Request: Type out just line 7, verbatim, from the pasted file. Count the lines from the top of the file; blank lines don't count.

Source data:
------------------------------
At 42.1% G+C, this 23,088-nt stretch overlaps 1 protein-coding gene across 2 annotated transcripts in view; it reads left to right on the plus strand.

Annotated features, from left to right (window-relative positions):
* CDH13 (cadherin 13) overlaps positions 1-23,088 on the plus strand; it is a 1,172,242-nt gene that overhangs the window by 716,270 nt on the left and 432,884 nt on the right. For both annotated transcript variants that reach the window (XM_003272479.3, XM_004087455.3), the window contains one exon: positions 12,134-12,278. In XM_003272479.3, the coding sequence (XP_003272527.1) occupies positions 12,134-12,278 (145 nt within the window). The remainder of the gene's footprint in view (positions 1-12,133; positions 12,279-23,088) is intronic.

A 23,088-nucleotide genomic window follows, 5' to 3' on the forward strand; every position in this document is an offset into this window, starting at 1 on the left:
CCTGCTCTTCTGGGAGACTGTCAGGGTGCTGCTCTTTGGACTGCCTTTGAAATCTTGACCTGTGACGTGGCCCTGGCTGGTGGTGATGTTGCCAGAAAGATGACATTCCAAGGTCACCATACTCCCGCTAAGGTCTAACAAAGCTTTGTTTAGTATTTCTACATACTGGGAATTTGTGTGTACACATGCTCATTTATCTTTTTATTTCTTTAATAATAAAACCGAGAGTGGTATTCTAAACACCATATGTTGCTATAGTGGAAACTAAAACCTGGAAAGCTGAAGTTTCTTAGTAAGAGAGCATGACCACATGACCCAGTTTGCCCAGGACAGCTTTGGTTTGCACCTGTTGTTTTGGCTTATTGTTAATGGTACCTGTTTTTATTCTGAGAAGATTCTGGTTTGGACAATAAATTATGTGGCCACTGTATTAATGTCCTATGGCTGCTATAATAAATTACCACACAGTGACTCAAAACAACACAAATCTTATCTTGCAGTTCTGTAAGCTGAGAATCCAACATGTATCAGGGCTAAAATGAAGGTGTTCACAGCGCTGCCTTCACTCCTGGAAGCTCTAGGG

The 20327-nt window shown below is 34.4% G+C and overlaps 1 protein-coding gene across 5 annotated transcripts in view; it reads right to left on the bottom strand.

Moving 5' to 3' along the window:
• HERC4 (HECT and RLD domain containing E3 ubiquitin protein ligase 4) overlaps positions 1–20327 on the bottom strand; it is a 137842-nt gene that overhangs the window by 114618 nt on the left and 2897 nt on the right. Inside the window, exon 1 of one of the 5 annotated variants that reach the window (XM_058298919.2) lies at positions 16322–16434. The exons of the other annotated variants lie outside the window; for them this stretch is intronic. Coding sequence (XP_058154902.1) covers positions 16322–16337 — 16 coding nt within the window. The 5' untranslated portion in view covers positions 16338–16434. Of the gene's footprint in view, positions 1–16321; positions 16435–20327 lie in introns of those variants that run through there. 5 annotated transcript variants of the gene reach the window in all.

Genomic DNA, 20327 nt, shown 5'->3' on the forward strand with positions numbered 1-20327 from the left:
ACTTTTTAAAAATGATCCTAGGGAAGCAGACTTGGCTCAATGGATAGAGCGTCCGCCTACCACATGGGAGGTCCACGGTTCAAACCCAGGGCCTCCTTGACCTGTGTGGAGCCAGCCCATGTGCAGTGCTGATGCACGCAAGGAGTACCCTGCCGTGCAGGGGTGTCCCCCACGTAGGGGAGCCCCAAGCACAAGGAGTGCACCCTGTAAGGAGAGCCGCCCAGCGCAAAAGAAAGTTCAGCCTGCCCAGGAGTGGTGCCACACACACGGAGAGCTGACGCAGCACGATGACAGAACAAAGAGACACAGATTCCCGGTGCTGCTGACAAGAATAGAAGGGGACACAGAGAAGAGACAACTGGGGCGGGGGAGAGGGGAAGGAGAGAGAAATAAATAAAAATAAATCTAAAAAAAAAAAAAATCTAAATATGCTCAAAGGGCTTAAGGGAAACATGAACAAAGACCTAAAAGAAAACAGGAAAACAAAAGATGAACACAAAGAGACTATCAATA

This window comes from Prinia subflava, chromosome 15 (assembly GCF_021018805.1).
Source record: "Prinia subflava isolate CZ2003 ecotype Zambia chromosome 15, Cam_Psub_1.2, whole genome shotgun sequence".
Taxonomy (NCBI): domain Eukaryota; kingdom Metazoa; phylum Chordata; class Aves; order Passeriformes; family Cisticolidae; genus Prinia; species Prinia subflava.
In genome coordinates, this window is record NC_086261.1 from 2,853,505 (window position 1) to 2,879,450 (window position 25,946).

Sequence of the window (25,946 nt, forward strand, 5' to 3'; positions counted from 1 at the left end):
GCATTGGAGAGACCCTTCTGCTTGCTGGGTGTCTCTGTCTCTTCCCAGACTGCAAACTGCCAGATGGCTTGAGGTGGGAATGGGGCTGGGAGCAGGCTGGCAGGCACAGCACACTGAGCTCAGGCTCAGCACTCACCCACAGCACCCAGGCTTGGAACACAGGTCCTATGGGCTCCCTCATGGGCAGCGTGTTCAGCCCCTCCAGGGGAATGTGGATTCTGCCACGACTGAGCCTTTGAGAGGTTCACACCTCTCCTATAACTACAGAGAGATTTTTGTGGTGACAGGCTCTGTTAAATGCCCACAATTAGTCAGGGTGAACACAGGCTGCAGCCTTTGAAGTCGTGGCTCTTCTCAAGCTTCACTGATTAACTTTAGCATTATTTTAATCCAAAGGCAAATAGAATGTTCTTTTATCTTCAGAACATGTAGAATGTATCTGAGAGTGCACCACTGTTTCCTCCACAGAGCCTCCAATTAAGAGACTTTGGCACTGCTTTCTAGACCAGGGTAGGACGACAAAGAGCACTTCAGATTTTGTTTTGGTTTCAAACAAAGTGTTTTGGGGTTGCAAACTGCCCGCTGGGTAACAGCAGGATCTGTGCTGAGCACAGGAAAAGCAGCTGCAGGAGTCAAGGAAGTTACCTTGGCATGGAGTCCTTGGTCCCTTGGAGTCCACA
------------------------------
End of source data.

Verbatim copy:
Moving 5' to 3' along the window: